Fact nevertheless it is, forgotten, and fallen ridiculous as it may be. Tyrtæus, who had a little music, did not sing Barbers of Seville, but the need of beating back one's country's enemies; a most true song, to which the hearts of men did burst responsive into fiery melody, followed by fiery strokes before long. Sophocles also sang, and showed in grand dramatic rhythm and melody, not a fable but a fact, the best he could interpret it: the judgments of Eternal Deity upon the erring sons of men. Æschylus, Sophocles, all noble poets were priests as well; and sang the truest (which was also the divinest) they had been privileged to discover here below. To “sing the praise of God,” that, you will find, if you can interpret old words, and see what new things they mean, was always, and will always be, the business of the singer. He who forsakes that business, and, wasting our divinest gifts, sings the praise of Chaos, what shall we say of him !
David, king of Judah, a soul inspired by divine music and much other heroism, was wont to pour himself in song; he, with seer's eye and heart, discerned the Godlike amid the Human ; struck tones that were an echo of the sphere-harmonies, and are still felt to be such. Reader, art thou one of a thousand, able still to read a Psalm of David, and catch some echo of it through the old dim centuries; feeling far off, in thy own heart, what it once was to other hearts made as thine ? To sing it attempt not, for it is impossible in this late time; only know that it once was sung. Then go to the Opera, and hear, with unspeakable reflections, what men now sing!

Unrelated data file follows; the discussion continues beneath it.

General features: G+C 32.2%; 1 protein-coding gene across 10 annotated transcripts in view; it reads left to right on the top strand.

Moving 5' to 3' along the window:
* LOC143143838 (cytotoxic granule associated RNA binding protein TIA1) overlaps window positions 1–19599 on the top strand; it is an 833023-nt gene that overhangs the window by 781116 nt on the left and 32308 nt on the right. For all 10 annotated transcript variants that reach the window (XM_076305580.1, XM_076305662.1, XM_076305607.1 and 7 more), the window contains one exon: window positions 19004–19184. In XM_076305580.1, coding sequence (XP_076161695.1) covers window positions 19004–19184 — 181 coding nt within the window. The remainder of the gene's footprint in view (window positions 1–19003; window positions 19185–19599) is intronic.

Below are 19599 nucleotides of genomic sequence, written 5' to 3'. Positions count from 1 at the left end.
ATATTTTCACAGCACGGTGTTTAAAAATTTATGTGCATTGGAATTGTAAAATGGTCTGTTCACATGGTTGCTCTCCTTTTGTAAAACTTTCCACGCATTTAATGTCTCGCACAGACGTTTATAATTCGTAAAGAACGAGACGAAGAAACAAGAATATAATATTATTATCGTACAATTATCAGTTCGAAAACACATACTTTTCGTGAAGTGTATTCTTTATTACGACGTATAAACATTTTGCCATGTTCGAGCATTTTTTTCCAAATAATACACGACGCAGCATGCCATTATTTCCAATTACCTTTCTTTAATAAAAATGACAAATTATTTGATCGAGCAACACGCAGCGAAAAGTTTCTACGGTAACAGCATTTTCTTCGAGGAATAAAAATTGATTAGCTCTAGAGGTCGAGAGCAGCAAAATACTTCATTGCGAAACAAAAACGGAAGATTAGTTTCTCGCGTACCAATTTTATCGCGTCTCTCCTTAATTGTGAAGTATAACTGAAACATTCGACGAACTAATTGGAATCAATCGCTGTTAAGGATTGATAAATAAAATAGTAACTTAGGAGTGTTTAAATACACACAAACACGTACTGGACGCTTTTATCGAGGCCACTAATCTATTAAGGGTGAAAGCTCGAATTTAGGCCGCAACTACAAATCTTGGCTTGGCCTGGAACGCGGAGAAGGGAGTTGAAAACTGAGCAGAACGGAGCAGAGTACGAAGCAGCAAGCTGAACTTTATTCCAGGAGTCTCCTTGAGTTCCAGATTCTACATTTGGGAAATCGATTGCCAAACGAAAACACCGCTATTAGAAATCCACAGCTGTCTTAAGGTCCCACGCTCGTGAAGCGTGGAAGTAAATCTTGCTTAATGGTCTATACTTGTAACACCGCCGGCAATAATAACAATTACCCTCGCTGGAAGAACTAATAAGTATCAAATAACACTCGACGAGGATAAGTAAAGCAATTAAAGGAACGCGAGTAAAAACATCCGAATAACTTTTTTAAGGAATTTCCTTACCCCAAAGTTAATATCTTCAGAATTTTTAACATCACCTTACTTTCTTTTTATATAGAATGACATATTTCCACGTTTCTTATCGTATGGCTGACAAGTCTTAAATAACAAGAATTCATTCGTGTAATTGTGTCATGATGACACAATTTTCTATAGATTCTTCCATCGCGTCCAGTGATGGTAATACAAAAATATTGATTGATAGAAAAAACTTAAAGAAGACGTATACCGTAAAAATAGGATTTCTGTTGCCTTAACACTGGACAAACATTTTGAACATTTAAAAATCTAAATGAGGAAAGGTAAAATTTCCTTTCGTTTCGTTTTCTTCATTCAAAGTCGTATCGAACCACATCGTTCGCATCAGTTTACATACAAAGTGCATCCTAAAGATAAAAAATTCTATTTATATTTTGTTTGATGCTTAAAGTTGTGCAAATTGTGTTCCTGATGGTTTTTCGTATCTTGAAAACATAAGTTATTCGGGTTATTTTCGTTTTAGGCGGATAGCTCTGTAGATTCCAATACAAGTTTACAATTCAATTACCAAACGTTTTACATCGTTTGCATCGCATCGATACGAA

Of the Haymarket Opera my account, in fine, is this :Lustres, candelabras, painting, gilding at discretion : a hall as of the Caliph Alraschid, or him that commanded the slaves of the Lamp; a hall as if fitted up by the genies, regardless of expense. Upholstery, and the outlay of human capital, could do no more. Artists too, as they are called, have been got together from the ends of the world, regardless likewise of expense, to do dancing and singing, some of them even geniuses in their craft. One singer in particular, called Coletti or some such name, seemed to me, by the cast of his face, by the tones of his voice, by his general bearing, so far as I could read it, to be a man of deep and ardent sensibilities, of delicate intuitions, just sympathies; originally an almost poetic soul, or man of genius as we term it; stamped by Nature as capable of far other work than squalling here, like a blind Samson, to make the Philistines sport !